Shubin's bestselling book about his discovery, Your Inner Fish: A Journey Into the 3.5-Billion-Year History of the Human Bodyuses the example of Tiktaalik and other evolutionary evidence to trace how our own bodies share similar structures not only with close relatives like chimpanzees or orangutans, but indeed, with far more distant relatives like fish. Think of it as an extensive unpacking of a famous line by Charles Darwin from his book, The Descent of Man: "Man still bears in his bodily frame the indelible stamp of his lowly origin."

And now, PBS has adapted Your Inner Fish as a three-part series (you can watch the first installment here), using the irrepressible Shubin as a narrator who romps from Pennsylvania roadsides to the melting Arctic in search of fossils that elucidate the natural history of our own anatomy.

Gonna have to check the show out.  Already added the book to my Wishlist.

ntodd

April 13, 10:08 PM | Permalink | Comments (0) | TrackBack (0)

Please Pass The Pudding

Oh, how I love Athenae:

"Gay marriage" being legal doesn't marginalize "religion," just some flavors of some faiths, not all of which have made up their doctrinal minds on the subject. 

Marginalizing cetain ostentatious displays of faux Christianity isn't marginalizing "religion," either, unless you define religion down to the six things your sanctimonious sister-in-law is pissed about this week. Taking a bunch of fake issues that have fuck-all to do with the actual practice of religion in this country and using incorrect assumptions about them to agree with the general wingnut position that Christianity is somehow under siege, is ... reductive, at best. 

Read the rest of her delicious punch down on Kevin Mushy Middle Drum.

ntodd

April 13, 6:36 PM | Permalink | Comments (0) | TrackBack (0)

Sweet Sacrifice


It's true, we're all a little insane.

ntodd

April 13, 3:31 PM | Permalink | Comments (0) | TrackBack (0)

Why Won't Obama Enforce Grazing Laws?

Revisiting those plucky ranchers and militiamen who never heard of the General Land Office, I see the Bureau of Land Management has backed off (probably wisely).  I look forward to Sen Grassley's condemnation of Obama for not clamping down on these scofflaws with greater force.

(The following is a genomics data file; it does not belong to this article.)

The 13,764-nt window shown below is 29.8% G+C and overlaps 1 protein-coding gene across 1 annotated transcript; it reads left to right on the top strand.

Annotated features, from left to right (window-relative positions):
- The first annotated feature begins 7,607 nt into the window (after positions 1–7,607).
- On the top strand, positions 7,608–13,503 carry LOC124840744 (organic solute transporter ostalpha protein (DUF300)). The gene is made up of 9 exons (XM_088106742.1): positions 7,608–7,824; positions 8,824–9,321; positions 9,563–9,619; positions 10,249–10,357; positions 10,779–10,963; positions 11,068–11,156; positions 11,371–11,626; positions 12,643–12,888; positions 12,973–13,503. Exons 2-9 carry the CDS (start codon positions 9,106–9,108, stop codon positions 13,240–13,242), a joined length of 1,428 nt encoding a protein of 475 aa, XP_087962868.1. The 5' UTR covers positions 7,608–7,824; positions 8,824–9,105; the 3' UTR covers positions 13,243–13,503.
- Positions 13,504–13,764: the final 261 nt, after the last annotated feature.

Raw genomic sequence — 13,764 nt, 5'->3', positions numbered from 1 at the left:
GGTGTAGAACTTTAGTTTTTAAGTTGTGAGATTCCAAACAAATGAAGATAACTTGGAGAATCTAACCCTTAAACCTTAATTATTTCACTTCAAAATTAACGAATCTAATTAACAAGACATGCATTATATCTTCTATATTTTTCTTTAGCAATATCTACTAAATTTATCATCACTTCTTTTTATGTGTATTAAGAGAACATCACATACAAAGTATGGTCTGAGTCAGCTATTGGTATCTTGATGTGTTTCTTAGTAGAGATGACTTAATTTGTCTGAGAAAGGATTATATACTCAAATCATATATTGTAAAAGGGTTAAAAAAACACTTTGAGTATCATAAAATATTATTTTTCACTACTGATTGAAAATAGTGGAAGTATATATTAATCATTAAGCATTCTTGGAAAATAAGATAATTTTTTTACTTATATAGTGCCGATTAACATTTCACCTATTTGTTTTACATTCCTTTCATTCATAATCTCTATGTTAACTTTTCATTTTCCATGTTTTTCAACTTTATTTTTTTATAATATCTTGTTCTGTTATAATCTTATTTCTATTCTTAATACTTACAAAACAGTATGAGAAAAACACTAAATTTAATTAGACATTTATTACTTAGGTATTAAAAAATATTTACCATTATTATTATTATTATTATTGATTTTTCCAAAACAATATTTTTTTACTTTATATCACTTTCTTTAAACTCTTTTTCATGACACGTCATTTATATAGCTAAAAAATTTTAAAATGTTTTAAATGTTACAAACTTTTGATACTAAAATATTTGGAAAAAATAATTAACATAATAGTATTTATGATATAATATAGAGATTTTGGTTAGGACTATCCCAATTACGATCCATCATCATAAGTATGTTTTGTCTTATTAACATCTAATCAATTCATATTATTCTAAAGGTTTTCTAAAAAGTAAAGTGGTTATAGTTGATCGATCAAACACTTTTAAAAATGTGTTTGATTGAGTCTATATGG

ntodd

April 13, 12:59 PM | Permalink | Comments (0) | TrackBack (0)

Naturally, The Rothschilds Must Be Involved

The Copernican Model is a Jewish conspiracy!

The new geocentrists believe scientists have conspired for centuries to undermine religious faith by promoting the heliocentric model of the universe proposed by Copernicus and famously championed by Galileo.

“Just as there are those on one extreme who incorrectly hold that science is antithetical to faith because they have a false or incomplete understanding of philosophy and/or religion, we have the geocentrists on the other extreme who reach the same incorrect conclusion, but because they have a false and/or incomplete understanding of science — and even their own faith,” Palm said. “For these geocentrists, their personal understanding of faith trumps all appeal to reason and physical evidence.”
...
The view has attracted a rogue’s gallery of crackpots who promote a stupefying variety of conspiracy theories – usually anti-Semitic – that casts doubt on the lunar landing, the Holocaust, and the official investigations into 9/11, the JFK assassination, and even the sinking of the Titanic.

One adherent blames the waning popularity of the King James Bible translation for rising sea levels, while others believe Jews control NASA — which Sungenis himself believes creates crop circles using lasers or plasma projectors.

“All NASA would have to do is put a digital pattern in a laser/plasma projector aboard a satellite and then shoot it down to earth, and presto, you have a crop circle,” Sungenis wrote. “It gets everybody talking about UFOs. But really, all they are doing is getting our minds off the Bible and Christ by making it look like neither are true.”

Well.  That's quite the anti-semitic, anti-science onion to peel.

ntodd

April 13, 11:56 AM in Mars, Bitches! | Permalink | Comments (2) | TrackBack (0)

Unlucky 13


Well, that can't be good...

ntodd

April 13, 11:13 AM in Mars, Bitches! | Permalink | Comments (0) | TrackBack (0)

Pull The Other One, Jenny